Namibia Pt. 1
Namibia was really a by-the-seat-of-my-pants deal. There was no plan, no map, and almost two weeks to do something. After a 24 hour ride across the border from Cape Town and Windhoek, I managed to find the hostel and get a room. From there my only idea was to hang around Windhoek for a couple of days waiting for anyone with a plan to hitch a ride with. The tours being offered seemed ridiculously priced in my opinion, considering how little food, campsites, and gas cost. So I stuck with my original plan of finding a travel companion or few or hitchhiking a while.
Windhoek is small for a capitol. There are a few sites to see with a fort and museum among them. Did not take long to get through those though. The museum was pretty intense as you see the modern history of Namibia as the people fought for freedom from the same group in charge of South Africa. The art work was intense as it described the attacks from South Africa on unarmed civilians during the early resistance.
Back at the hostel, I met a couple of Swiss guys. One was bicycling across the country and the other one was starting a two year journey around the world. The latter was working his way down to South Africa to buy a VW bus and have it converted to have a bed and kitchen in the back. He was a really cool guy. We talked through the evening, but he was traveling in the opposite direction so I was still on the lookout for a travel buddy. That’s when a Korean guy popped up out of nowhere. He was cooking and hanging around and it did not take long for me to realize where he was from. We talked together for a little while also. He was on a trip around Africa and had arrived in Namibia a couple of days before. Neither of us seemed in a hurry to take charge of the expedition, but we promised if we found someone else we would get a trip together.
The next day I did very, very little except cook and read about Namibia. The idea of not studying up on a country before I even arrive is a new concept for me. Namibia has a few things going on for it. But getting around was gonna be harder than I thought without renting a car, which was not a possibility without my driver’s license. That day was my lucky day, though. In the evening, I was cooking when a Swiss guy started cooking next to me. We struck up a conversation and after a short time he invited me to have dinner with he and his friends. They were a French couple. They had a car with four seats. They had a plan. Jackpot! Before the end of the night we had agreed to travel together for twelve days along a route the French couple had laid out. The next day we got the car, I got some equipment, we went shopping, and were on the road!
Our first destination was the sand dunes of Sossusvlei on the coast. The dunes there are gorgeous. Filled with red sand, dried river beds, and the wind off the coast to keep the dunes tall. We slept on the campgrounds inside the park gates over night. The trip was starting smoothly and we managed to set up camp, cook dinner, and get to bed early.
We rose early in the morning to pack camp, then try to catch the sunrise over the dunes. We got as close as we could to the very edge of the dunes near the coast before the sun began to peak over the tops of the sandy hills. The colors were amazing and we even managed to get further into the park than anyone else so we were all alone, except for an old American couple. It was not long before the whole group was walking to the top of the nearest dune to get a look around. The view was fantastic from the top. The ocean wind blew across the dunes and the sun warmed us after the chilly desert night. The Swiss guy and I raced down to the bottom, but it was not much of a race, because he kicked my ass. Not long after that we were back on the road to try and reach the next town in the early afternoon. This time we were headed to the ocean side of the dunes and a city called Swakopmund which was supposed to have old German architecture and lots of water sports. Unfortunately, neither of those lived up to expectations.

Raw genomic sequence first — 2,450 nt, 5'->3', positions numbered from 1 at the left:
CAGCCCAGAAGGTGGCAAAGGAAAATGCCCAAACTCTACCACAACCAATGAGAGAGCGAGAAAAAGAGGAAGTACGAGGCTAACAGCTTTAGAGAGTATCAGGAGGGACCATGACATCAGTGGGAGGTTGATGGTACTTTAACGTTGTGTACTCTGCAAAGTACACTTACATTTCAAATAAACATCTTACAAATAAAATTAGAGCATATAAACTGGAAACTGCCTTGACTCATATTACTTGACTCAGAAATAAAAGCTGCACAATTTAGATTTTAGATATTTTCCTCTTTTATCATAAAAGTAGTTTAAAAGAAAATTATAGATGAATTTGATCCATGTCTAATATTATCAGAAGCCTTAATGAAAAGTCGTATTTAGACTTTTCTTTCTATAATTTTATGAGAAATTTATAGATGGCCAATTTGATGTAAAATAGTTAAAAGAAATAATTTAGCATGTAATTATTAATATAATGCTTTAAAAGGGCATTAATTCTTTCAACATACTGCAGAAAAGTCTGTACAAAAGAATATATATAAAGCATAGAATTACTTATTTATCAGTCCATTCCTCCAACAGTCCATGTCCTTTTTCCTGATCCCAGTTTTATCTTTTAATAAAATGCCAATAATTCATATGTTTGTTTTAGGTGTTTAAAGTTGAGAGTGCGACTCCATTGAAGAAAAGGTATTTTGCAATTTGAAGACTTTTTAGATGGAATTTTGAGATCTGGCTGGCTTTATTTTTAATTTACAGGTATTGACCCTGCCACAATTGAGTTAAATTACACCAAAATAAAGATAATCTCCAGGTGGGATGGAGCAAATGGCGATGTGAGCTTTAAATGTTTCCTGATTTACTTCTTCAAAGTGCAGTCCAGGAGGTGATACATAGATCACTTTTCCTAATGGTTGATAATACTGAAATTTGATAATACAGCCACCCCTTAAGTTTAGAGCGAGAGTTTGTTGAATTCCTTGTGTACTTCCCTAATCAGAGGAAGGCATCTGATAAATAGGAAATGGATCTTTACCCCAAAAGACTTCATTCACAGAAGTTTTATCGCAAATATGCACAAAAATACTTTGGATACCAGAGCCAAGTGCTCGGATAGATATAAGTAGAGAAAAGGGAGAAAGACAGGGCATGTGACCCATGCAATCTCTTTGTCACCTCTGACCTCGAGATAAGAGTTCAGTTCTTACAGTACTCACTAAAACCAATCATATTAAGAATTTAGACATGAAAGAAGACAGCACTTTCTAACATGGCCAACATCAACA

When got to a small town outside of Swakopmund called Langstrand where we pitched tent for cheap. After a nice dinner, we mostly went to sleep since we had woken up so early to watch the sunrise. The wind, however, kept us busy fighting to keep our tents, even with us inside, from blowing over or just collapsing. The next morning the wind was so strong we ended up packing up as quick as possible and then driving the rest of the way to Swakopmund through a small sandstorm.
We had a real close call on the way, when a truck coming up behind us lost control of his brakes and went flying around all the people stopped at a construction site. Our backend was clipped, the truck barely missed the rest of the traffic and construction workers, then somehow managed to finally stop. We were all pretty shaken. No real damage to the car, but definitely to our confidence.
The ten minute drive to town felt like an hour in the end. First thing was food and then a look around to find out what activities we might be able to do. Since it was Sunday, though, we had a harder time doing either than we expected. Then the info we found was not all that exciting. Sure you can ride a sled (plastic sheet) down the dunes, ride an ATV, go kitesurfing in the ocean, etc., etc. The prices were way over the top, in my opinion, so I chose not to do anything. The French couple and the Swiss guy came to the same conclusion, so we found a campsite, took a short (real short) tour of the town, then settled in for a couple of days of rest. All of us had been traveling around essentially alone so much over the last few weeks or months and the next few days were going to be spent far away from anyone or anywhere near as nice that a couple of days hanging out with familiar faces in civilization sounded good.